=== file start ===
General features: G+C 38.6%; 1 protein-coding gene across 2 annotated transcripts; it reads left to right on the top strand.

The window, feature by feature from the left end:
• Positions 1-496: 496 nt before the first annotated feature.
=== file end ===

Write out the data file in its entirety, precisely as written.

General features: G+C 38.6%; 1 protein-coding gene across 2 annotated transcripts; it reads left to right on the top strand.

The window, feature by feature from the left end:
• Positions 1-496: 496 nt before the first annotated feature.